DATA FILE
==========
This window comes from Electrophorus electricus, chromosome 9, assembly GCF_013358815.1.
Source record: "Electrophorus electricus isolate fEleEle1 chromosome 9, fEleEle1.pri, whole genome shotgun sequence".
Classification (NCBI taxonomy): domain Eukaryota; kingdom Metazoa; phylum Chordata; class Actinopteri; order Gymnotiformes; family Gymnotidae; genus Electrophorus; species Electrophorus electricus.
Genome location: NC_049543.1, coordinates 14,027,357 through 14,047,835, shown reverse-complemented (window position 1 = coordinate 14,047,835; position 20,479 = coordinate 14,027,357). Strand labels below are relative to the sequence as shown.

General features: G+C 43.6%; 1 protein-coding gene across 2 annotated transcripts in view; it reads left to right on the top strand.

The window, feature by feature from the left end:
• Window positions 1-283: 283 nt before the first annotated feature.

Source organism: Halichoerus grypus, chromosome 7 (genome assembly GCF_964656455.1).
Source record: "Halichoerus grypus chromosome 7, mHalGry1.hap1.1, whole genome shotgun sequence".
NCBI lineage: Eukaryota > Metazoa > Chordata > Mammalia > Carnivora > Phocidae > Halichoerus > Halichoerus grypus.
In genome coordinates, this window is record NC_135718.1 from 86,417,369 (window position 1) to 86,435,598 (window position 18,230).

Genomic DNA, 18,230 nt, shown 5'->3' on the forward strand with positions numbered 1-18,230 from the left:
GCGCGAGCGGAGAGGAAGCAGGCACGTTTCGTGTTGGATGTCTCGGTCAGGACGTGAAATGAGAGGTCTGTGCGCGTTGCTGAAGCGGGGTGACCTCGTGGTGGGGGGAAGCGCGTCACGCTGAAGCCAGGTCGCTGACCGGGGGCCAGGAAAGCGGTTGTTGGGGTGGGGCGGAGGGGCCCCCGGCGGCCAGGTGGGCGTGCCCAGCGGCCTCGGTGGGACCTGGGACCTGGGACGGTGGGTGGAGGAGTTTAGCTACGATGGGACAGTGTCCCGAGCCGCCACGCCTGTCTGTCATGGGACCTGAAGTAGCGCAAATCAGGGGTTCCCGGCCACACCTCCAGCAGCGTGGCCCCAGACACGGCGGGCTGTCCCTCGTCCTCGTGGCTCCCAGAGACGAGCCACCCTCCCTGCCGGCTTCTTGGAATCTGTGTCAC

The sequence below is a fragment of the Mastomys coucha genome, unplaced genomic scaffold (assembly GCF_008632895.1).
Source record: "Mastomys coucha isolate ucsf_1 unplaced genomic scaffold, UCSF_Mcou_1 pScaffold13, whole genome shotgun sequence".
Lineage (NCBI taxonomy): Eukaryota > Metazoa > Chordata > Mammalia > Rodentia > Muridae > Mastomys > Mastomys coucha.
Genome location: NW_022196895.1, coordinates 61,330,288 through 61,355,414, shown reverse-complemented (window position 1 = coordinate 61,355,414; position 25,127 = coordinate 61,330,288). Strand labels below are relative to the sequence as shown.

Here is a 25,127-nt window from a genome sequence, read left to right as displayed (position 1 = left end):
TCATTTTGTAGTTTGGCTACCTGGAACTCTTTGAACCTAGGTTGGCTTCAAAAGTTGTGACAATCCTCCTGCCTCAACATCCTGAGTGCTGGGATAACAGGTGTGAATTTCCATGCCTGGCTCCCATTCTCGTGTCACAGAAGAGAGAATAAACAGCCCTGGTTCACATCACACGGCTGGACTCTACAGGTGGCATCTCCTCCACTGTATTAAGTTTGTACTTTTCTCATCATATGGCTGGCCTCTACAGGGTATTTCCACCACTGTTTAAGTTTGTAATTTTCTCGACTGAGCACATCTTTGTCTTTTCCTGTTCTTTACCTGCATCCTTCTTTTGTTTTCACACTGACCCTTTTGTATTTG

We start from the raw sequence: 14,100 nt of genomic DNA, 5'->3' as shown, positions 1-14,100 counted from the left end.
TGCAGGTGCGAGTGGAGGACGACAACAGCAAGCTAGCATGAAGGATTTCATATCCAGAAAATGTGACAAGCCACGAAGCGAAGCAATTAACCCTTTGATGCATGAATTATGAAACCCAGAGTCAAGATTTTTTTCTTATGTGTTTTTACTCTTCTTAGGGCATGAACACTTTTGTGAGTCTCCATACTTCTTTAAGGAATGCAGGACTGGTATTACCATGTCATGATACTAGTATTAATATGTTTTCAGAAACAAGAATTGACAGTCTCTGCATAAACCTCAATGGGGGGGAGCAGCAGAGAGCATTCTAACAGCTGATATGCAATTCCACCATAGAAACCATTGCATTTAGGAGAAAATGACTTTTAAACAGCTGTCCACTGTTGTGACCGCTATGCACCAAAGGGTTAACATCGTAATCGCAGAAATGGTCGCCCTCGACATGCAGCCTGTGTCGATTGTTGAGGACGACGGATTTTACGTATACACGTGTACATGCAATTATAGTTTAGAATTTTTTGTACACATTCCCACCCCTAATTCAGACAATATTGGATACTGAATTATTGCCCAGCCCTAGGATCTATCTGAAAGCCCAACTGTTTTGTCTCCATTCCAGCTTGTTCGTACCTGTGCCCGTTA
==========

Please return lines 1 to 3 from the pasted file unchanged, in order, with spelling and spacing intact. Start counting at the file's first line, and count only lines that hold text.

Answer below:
This window comes from Electrophorus electricus, chromosome 9, assembly GCF_013358815.1.
Source record: "Electrophorus electricus isolate fEleEle1 chromosome 9, fEleEle1.pri, whole genome shotgun sequence".
Classification (NCBI taxonomy): domain Eukaryota; kingdom Metazoa; phylum Chordata; class Actinopteri; order Gymnotiformes; family Gymnotidae; genus Electrophorus; species Electrophorus electricus.